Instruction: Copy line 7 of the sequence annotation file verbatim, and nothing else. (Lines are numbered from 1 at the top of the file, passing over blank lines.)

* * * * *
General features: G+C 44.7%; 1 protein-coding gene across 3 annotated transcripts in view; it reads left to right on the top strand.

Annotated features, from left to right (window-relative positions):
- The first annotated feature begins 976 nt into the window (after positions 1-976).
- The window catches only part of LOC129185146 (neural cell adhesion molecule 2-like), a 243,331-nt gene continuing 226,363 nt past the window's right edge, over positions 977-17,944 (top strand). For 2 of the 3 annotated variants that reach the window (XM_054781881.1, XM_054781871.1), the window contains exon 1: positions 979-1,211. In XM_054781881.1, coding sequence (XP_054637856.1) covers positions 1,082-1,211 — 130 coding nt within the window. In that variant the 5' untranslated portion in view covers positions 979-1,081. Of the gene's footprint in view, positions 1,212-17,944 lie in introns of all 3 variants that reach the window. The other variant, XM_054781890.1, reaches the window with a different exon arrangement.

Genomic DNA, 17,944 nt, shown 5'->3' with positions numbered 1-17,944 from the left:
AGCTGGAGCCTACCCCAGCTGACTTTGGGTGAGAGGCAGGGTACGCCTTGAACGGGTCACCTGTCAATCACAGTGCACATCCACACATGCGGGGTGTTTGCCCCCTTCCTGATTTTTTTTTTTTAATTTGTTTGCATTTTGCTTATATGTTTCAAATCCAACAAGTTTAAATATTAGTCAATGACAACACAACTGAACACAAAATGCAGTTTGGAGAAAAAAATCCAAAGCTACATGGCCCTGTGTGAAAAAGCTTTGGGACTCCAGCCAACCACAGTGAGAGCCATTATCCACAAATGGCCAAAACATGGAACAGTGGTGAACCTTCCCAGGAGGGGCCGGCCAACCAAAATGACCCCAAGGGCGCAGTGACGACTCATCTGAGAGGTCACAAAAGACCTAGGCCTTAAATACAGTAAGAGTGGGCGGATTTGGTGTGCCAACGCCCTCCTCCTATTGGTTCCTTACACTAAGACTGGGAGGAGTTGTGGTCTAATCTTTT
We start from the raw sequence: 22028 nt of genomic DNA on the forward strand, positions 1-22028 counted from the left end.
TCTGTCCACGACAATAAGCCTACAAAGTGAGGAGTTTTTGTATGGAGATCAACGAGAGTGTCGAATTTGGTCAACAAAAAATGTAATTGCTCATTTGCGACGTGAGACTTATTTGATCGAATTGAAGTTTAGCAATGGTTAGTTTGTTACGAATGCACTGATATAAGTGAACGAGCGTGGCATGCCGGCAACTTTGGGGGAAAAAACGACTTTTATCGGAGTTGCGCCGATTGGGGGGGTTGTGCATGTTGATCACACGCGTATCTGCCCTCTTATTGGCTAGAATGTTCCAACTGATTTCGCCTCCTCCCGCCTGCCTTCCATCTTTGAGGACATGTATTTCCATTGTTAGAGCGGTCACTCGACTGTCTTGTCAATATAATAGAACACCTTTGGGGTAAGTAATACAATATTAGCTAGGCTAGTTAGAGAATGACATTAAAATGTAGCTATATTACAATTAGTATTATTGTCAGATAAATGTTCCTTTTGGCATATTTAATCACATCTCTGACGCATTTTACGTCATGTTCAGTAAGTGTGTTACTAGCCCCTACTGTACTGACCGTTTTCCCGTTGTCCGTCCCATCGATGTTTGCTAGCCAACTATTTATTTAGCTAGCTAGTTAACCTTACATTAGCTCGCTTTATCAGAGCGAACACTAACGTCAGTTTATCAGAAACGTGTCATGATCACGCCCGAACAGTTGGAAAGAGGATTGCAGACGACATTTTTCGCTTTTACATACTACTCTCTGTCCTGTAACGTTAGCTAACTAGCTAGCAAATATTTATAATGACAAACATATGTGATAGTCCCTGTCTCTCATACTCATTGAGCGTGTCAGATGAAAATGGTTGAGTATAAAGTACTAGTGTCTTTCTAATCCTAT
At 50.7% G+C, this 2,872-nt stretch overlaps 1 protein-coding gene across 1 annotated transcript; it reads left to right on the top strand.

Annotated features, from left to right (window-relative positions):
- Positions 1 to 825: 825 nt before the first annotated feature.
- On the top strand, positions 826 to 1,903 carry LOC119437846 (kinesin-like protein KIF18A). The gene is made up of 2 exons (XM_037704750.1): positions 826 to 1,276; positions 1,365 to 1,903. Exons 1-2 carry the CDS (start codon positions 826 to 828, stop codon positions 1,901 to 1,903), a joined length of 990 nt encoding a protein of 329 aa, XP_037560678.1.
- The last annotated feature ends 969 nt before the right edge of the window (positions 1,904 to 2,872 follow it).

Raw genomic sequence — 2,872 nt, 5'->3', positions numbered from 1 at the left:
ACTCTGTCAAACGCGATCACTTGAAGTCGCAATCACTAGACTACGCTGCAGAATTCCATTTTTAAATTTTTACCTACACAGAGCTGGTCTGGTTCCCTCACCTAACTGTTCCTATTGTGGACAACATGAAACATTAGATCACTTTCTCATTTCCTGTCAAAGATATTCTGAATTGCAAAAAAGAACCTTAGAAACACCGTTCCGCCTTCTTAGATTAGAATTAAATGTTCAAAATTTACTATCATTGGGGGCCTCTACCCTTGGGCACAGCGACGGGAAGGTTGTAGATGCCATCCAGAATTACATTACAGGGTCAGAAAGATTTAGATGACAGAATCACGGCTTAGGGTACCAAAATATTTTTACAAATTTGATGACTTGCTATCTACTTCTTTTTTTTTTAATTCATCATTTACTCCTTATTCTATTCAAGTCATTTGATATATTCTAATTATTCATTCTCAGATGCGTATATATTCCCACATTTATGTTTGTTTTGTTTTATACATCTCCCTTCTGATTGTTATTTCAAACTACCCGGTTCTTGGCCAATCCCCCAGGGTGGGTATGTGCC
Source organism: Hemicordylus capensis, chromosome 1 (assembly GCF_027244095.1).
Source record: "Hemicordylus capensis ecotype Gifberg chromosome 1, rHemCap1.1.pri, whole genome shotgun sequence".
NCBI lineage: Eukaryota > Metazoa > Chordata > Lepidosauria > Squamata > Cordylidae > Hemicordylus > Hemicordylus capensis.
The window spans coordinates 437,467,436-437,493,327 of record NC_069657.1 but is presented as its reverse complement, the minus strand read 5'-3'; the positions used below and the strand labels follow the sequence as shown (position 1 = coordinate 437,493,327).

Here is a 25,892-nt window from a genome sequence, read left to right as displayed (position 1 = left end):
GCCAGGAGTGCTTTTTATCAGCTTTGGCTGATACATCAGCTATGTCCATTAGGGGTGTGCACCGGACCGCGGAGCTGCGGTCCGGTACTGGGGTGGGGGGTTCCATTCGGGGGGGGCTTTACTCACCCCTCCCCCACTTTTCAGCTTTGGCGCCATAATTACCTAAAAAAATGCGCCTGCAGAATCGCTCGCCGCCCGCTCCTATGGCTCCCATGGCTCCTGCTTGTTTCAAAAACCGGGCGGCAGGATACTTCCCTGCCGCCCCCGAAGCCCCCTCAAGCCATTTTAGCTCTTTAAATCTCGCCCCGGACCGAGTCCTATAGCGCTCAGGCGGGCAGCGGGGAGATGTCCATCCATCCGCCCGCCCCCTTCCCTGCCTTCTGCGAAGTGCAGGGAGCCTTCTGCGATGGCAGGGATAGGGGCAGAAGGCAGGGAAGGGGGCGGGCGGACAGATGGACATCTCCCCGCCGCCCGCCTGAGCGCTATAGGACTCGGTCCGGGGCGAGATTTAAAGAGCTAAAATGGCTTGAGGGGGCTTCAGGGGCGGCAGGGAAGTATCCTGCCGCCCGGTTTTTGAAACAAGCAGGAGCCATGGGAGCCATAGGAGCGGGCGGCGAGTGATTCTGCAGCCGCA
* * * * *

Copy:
We start from the raw sequence: 22028 nt of genomic DNA on the forward strand, positions 1-22028 counted from the left end.